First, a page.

New digital technologies such as big data analytics, internet of things, artificial intelligence, robotics and blockchain, in combination with the rapidly falling costs of residential storage, are creating the grounds for “smart” prosumers’ (also called active consumers) business models. If the right policy framework is implemented, all types of electricity consumers will be able to generate and consume solar power—including tenants and industrial consumers. Digital solar & storage can also unlock flexibility potential from prosumers to operate solar power systems in a grid- and consumer-friendly manner.
Increased self-consumption rates for smart solar & storage prosumers
The rapidly falling prices of battery storage are constantly improving competitiveness of stationary battery storage systems that are now available from producers in the Americas, Asia-Pacific and Europe. Next to stationary storage, the emergence of electromobility is giving more and more consumers access to their own mobile battery storage.
The key to smart buildings for solar prosumers is energy management systems. These game changing software products allow monitoring and operating all actors in a prosumer household – the different building loads including heat pumps, the battery or the electric vehicle battery charging process.
Digital solar & storage are the base for any smart self-consumption model. While typical on-site solar systems can achieve a physical self-consumption rate of around 20 to 35%, smart solar & storage prosumers can even reach a 60 to 90% ratio. For commercial and industrial buildings that only need power during the daytime, a 100% self-consumption ratio can usually be very easily met. A smart solar & storage prosumer doesn’t need power from the grid most of the time, which leads to reducing grid losses and helps shave peak demand, which is at risk of increasing with the electrification of economic activities, notably transport.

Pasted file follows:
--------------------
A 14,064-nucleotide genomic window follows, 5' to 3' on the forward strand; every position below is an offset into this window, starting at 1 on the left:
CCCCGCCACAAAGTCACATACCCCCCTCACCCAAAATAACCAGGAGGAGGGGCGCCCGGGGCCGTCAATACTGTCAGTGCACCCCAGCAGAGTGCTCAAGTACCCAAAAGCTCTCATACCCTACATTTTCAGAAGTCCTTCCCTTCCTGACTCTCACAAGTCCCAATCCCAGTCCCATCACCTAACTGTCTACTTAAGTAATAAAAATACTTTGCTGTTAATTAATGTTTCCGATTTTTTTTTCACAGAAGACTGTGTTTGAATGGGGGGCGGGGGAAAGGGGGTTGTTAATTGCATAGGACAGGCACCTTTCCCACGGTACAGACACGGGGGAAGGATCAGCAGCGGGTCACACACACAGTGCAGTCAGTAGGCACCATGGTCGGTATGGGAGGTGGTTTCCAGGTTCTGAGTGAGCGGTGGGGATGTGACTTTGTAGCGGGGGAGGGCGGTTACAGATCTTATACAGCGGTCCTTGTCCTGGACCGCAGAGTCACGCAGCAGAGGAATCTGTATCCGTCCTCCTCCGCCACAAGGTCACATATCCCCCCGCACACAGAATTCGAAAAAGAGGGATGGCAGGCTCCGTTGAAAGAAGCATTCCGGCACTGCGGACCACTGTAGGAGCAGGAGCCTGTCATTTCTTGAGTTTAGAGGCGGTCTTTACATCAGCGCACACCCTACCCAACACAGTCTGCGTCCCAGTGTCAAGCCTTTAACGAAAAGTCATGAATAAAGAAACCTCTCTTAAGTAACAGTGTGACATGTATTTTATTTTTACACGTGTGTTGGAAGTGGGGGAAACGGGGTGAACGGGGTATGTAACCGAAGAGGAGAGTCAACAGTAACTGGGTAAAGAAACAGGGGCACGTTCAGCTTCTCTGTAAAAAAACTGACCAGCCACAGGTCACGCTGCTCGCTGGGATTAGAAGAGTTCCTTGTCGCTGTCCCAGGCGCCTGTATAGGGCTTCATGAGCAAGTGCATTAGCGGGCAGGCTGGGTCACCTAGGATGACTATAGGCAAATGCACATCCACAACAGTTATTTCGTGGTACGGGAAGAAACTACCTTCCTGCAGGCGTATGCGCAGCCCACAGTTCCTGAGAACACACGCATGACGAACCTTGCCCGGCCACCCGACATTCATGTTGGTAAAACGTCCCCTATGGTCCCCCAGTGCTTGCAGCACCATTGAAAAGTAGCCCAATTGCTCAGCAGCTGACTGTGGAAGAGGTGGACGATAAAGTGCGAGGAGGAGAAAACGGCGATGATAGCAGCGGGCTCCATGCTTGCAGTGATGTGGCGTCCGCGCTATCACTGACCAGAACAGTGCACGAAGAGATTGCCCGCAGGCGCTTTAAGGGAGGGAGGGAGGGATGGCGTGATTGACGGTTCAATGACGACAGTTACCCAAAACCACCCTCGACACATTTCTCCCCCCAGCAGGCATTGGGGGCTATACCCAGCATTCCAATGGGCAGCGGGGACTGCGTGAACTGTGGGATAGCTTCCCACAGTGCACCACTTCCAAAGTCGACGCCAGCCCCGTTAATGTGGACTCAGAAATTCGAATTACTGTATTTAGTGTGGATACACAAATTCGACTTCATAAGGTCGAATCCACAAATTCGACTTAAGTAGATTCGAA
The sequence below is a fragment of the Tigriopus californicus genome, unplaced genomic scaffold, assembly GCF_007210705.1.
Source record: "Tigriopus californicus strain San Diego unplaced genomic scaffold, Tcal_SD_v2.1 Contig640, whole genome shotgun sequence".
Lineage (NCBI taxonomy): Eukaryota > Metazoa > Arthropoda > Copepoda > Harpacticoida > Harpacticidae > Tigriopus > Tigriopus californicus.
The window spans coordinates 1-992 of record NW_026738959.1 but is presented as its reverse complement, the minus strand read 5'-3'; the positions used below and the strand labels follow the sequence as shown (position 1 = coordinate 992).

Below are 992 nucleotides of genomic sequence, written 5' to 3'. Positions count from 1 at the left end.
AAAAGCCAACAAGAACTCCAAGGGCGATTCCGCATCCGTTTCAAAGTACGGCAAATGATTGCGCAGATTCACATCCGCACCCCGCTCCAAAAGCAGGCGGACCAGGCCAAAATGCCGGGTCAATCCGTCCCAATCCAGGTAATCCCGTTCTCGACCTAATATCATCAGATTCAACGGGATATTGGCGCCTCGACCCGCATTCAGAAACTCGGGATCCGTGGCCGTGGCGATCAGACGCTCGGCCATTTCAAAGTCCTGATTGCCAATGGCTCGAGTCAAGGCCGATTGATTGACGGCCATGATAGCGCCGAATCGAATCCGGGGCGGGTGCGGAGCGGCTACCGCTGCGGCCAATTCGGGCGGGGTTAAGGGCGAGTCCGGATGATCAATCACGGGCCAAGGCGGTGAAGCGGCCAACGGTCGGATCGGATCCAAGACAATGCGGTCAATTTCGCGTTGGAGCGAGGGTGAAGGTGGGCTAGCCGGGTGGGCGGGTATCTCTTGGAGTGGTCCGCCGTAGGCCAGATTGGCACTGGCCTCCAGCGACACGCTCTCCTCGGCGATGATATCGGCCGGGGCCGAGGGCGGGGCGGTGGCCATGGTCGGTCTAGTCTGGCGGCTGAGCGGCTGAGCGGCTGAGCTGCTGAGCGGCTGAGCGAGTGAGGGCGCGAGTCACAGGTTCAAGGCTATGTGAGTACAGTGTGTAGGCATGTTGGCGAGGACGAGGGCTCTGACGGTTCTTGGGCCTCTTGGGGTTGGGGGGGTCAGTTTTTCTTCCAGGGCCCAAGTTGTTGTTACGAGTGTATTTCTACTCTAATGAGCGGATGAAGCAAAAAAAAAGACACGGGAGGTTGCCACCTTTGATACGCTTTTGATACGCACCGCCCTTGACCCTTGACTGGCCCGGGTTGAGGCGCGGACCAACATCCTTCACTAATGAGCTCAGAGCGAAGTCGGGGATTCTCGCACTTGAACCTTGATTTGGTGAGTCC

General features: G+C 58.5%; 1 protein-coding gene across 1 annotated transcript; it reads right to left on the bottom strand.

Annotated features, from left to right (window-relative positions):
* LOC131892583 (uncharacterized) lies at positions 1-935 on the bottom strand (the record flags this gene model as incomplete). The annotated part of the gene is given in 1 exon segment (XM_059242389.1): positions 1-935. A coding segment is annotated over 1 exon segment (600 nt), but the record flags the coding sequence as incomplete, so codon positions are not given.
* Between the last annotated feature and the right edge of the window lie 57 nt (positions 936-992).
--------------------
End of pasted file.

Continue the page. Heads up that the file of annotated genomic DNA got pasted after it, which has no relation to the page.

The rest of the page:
The development of collective self-consumption
Thanks to innovative regulatory schemes and smart metering, the prosumer model is no longer reserved to single-house residential consumers or single-building companies. The development of collective self-consumption models allows sharing self-generated electricity among different consumers in the same premises or in a close neighbourhood. The ‘Mieterstrom’ (on-site community solar) framework in Germany, for example, enables collective self-consumption of tenants within a building, and smart metering systems make it possible to manage energy flows among participants. In France, the Autoconsommation (self-consumption) collective framework allows energy sharing among prosumers within a single low-voltage branch.
While a number of countries have implemented policy frameworks for collective self-consumption, these schemes are only starting to develop. However, in the European Union, the Clean Energy Package legislation, passed in 2018/2019, recognises collective self-consumption for the first time and guarantees rights to participants, which will set the stage for member states to implement such models and offer the opportunity to tenants, local public authorities or office buildings to access on-site generated solar for self-consumption.